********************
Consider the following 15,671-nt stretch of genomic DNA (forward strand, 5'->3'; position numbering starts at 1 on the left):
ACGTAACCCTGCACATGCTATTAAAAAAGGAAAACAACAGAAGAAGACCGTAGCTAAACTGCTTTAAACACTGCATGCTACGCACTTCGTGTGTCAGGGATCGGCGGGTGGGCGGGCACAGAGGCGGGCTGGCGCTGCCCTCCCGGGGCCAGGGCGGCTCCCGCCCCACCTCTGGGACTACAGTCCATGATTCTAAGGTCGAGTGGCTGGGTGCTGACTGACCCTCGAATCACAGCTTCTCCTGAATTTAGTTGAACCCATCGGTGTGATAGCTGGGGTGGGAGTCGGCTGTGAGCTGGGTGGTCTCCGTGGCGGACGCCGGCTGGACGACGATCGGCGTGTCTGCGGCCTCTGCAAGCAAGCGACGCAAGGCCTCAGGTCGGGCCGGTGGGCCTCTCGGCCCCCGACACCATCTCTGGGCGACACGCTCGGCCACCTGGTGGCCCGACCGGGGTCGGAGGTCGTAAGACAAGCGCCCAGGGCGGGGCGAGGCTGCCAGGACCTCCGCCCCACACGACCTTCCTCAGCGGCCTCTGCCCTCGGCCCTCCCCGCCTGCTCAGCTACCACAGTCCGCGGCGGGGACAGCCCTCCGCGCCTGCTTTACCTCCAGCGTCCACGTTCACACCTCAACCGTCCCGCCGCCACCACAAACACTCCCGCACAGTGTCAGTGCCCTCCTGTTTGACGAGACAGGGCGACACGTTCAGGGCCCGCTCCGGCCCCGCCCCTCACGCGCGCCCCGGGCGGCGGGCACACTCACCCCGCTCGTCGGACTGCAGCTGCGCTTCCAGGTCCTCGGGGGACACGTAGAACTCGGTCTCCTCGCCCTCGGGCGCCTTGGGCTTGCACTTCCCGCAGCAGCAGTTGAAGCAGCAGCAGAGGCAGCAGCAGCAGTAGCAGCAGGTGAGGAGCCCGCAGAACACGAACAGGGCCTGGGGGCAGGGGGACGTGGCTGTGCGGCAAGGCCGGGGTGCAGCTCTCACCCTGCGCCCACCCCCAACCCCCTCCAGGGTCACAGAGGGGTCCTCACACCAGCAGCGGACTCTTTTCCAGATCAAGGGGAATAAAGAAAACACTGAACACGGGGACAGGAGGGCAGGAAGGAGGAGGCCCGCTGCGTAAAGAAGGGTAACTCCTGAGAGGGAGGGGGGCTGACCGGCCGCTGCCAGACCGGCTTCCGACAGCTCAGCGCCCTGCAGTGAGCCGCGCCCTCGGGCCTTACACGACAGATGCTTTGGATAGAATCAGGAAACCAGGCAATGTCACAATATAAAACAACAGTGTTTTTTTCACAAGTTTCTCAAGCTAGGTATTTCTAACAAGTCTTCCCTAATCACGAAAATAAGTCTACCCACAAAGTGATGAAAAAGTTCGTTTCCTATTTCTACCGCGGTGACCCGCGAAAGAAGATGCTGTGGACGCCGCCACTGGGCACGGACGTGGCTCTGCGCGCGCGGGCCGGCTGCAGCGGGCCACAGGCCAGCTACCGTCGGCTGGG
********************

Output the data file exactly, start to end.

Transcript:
Consider the following 15,671-nt stretch of genomic DNA (forward strand, 5'->3'; position numbering starts at 1 on the left):
ACGTAACCCTGCACATGCTATTAAAAAAGGAAAACAACAGAAGAAGACCGTAGCTAAACTGCTTTAAACACTGCATGCTACGCACTTCGTGTGTCAGGGATCGGCGGGTGGGCGGGCACAGAGGCGGGCTGGCGCTGCCCTCCCGGGGCCAGGGCGGCTCCCGCCCCACCTCTGGGACTACAGTCCATGATTCTAAGGTCGAGTGGCTGGGTGCTGACTGACCCTCGAATCACAGCTTCTCCTGAATTTAGTTGAACCCATCGGTGTGATAGCTGGGGTGGGAGTCGGCTGTGAGCTGGGTGGTCTCCGTGGCGGACGCCGGCTGGACGACGATCGGCGTGTCTGCGGCCTCTGCAAGCAAGCGACGCAAGGCCTCAGGTCGGGCCGGTGGGCCTCTCGGCCCCCGACACCATCTCTGGGCGACACGCTCGGCCACCTGGTGGCCCGACCGGGGTCGGAGGTCGTAAGACAAGCGCCCAGGGCGGGGCGAGGCTGCCAGGACCTCCGCCCCACACGACCTTCCTCAGCGGCCTCTGCCCTCGGCCCTCCCCGCCTGCTCAGCTACCACAGTCCGCGGCGGGGACAGCCCTCCGCGCCTGCTTTACCTCCAGCGTCCACGTTCACACCTCAACCGTCCCGCCGCCACCACAAACACTCCCGCACAGTGTCAGTGCCCTCCTGTTTGACGAGACAGGGCGACACGTTCAGGGCCCGCTCCGGCCCCGCCCCTCACGCGCGCCCCGGGCGGCGGGCACACTCACCCCGCTCGTCGGACTGCAGCTGCGCTTCCAGGTCCTCGGGGGACACGTAGAACTCGGTCTCCTCGCCCTCGGGCGCCTTGGGCTTGCACTTCCCGCAGCAGCAGTTGAAGCAGCAGCAGAGGCAGCAGCAGCAGTAGCAGCAGGTGAGGAGCCCGCAGAACACGAACAGGGCCTGGGGGCAGGGGGACGTGGCTGTGCGGCAAGGCCGGGGTGCAGCTCTCACCCTGCGCCCACCCCCAACCCCCTCCAGGGTCACAGAGGGGTCCTCACACCAGCAGCGGACTCTTTTCCAGATCAAGGGGAATAAAGAAAACACTGAACACGGGGACAGGAGGGCAGGAAGGAGGAGGCCCGCTGCGTAAAGAAGGGTAACTCCTGAGAGGGAGGGGGGCTGACCGGCCGCTGCCAGACCGGCTTCCGACAGCTCAGCGCCCTGCAGTGAGCCGCGCCCTCGGGCCTTACACGACAGATGCTTTGGATAGAATCAGGAAACCAGGCAATGTCACAATATAAAACAACAGTGTTTTTTTCACAAGTTTCTCAAGCTAGGTATTTCTAACAAGTCTTCCCTAATCACGAAAATAAGTCTACCCACAAAGTGATGAAAAAGTTCGTTTCCTATTTCTACCGCGGTGACCCGCGAAAGAAGATGCTGTGGACGCCGCCACTGGGCACGGACGTGGCTCTGCGCGCGCGGGCCGGCTGCAGCGGGCCACAGGCCAGCTACCGTCGGCTGGG